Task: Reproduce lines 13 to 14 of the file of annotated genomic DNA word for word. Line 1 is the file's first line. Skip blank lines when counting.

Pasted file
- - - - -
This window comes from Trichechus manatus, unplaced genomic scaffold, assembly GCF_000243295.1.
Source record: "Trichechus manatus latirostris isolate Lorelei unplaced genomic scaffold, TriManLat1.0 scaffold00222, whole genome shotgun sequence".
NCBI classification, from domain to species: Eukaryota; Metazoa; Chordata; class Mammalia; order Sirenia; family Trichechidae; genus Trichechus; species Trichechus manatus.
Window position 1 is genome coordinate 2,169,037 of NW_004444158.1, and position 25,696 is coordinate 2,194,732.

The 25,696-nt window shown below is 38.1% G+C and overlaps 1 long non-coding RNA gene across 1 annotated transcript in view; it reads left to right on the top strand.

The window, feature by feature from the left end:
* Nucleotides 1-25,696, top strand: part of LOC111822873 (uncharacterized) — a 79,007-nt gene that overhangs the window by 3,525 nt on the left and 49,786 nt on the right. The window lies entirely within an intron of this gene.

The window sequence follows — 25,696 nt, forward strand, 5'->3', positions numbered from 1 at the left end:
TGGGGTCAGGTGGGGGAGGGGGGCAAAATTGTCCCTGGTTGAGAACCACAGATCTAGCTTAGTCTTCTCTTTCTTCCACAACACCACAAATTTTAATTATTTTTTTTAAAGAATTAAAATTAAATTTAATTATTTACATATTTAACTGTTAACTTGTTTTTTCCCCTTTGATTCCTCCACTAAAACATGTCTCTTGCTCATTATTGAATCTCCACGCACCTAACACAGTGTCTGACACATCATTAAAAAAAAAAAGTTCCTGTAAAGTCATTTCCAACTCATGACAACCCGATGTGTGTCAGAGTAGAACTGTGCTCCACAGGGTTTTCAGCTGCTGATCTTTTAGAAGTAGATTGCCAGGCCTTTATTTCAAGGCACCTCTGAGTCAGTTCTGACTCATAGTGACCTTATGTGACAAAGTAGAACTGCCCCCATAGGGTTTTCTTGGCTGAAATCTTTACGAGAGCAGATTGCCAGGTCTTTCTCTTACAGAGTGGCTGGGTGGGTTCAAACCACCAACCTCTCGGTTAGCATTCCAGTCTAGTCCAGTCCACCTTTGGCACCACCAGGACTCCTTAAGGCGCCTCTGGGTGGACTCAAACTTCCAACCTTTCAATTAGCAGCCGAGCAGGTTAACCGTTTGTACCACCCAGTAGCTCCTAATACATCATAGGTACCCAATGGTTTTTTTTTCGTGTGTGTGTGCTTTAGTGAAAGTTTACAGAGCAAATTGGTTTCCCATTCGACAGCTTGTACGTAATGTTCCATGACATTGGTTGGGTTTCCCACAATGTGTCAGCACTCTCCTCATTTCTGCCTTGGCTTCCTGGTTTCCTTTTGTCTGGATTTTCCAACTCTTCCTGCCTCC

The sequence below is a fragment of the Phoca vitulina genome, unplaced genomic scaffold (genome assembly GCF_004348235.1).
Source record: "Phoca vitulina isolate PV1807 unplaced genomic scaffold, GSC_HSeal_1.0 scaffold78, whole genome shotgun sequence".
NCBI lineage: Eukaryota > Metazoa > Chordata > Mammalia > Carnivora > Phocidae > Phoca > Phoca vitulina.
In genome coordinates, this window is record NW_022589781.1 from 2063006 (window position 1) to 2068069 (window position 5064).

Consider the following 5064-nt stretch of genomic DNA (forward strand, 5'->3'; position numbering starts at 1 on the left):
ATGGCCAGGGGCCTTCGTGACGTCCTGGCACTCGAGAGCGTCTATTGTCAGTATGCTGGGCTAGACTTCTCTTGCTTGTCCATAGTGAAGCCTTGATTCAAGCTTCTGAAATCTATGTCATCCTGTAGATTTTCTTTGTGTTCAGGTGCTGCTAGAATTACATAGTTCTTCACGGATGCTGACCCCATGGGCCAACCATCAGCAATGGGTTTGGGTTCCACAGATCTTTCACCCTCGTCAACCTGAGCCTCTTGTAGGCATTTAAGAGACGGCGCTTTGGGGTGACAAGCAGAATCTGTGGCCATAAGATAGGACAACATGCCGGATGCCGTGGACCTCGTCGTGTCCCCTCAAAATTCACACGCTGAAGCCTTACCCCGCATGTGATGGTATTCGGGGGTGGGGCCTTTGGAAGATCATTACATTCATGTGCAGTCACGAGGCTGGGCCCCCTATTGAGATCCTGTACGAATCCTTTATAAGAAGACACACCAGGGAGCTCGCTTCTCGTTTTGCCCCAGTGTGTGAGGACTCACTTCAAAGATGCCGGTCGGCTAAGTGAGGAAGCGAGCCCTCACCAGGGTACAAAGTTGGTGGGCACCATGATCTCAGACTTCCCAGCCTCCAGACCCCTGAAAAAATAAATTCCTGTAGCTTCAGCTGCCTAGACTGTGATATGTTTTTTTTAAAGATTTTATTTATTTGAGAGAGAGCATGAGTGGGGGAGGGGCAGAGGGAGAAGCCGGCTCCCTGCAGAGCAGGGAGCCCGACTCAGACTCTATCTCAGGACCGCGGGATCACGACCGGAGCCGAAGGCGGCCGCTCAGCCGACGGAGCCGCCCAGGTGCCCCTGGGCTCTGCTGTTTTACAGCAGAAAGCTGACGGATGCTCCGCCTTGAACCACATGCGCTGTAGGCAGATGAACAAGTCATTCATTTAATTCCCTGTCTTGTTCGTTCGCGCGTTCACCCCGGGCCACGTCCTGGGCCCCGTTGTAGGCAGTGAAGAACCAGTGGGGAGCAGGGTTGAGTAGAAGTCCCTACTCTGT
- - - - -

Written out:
In genome coordinates, this window is record NW_022589781.1 from 2063006 (window position 1) to 2068069 (window position 5064).

Consider the following 5064-nt stretch of genomic DNA (forward strand, 5'->3'; position numbering starts at 1 on the left):